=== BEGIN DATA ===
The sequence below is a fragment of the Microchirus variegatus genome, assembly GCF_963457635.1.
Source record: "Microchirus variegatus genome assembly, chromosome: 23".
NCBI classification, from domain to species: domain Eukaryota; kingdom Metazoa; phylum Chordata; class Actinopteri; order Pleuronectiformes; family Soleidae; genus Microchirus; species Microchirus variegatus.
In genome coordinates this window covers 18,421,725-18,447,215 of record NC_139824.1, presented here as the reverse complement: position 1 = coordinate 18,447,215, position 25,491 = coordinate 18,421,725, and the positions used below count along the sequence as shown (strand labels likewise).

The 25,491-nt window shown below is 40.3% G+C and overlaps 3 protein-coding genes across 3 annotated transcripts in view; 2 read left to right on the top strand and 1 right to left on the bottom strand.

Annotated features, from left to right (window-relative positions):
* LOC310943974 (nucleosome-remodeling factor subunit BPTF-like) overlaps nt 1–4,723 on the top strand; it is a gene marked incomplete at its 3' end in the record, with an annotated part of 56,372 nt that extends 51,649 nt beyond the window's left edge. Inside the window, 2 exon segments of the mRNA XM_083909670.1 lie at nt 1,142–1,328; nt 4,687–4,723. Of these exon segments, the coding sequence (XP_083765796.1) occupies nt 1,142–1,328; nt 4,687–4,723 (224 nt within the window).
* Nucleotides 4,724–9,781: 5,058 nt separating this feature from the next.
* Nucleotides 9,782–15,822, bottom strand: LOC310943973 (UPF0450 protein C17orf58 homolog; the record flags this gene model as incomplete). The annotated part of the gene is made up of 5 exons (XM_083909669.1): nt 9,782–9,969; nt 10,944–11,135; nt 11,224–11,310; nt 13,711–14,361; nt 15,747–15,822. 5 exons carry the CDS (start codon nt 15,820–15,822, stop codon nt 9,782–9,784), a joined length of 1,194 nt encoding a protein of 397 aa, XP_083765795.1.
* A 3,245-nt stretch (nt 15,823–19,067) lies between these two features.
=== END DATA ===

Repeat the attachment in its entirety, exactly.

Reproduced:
The sequence below is a fragment of the Microchirus variegatus genome, assembly GCF_963457635.1.
Source record: "Microchirus variegatus genome assembly, chromosome: 23".
NCBI classification, from domain to species: domain Eukaryota; kingdom Metazoa; phylum Chordata; class Actinopteri; order Pleuronectiformes; family Soleidae; genus Microchirus; species Microchirus variegatus.
In genome coordinates this window covers 18,421,725-18,447,215 of record NC_139824.1, presented here as the reverse complement: position 1 = coordinate 18,447,215, position 25,491 = coordinate 18,421,725, and the positions used below count along the sequence as shown (strand labels likewise).

The 25,491-nt window shown below is 40.3% G+C and overlaps 3 protein-coding genes across 3 annotated transcripts in view; 2 read left to right on the top strand and 1 right to left on the bottom strand.

Annotated features, from left to right (window-relative positions):
* LOC310943974 (nucleosome-remodeling factor subunit BPTF-like) overlaps nt 1–4,723 on the top strand; it is a gene marked incomplete at its 3' end in the record, with an annotated part of 56,372 nt that extends 51,649 nt beyond the window's left edge. Inside the window, 2 exon segments of the mRNA XM_083909670.1 lie at nt 1,142–1,328; nt 4,687–4,723. Of these exon segments, the coding sequence (XP_083765796.1) occupies nt 1,142–1,328; nt 4,687–4,723 (224 nt within the window).
* Nucleotides 4,724–9,781: 5,058 nt separating this feature from the next.
* Nucleotides 9,782–15,822, bottom strand: LOC310943973 (UPF0450 protein C17orf58 homolog; the record flags this gene model as incomplete). The annotated part of the gene is made up of 5 exons (XM_083909669.1): nt 9,782–9,969; nt 10,944–11,135; nt 11,224–11,310; nt 13,711–14,361; nt 15,747–15,822. 5 exons carry the CDS (start codon nt 15,820–15,822, stop codon nt 9,782–9,784), a joined length of 1,194 nt encoding a protein of 397 aa, XP_083765795.1.
* A 3,245-nt stretch (nt 15,823–19,067) lies between these two features.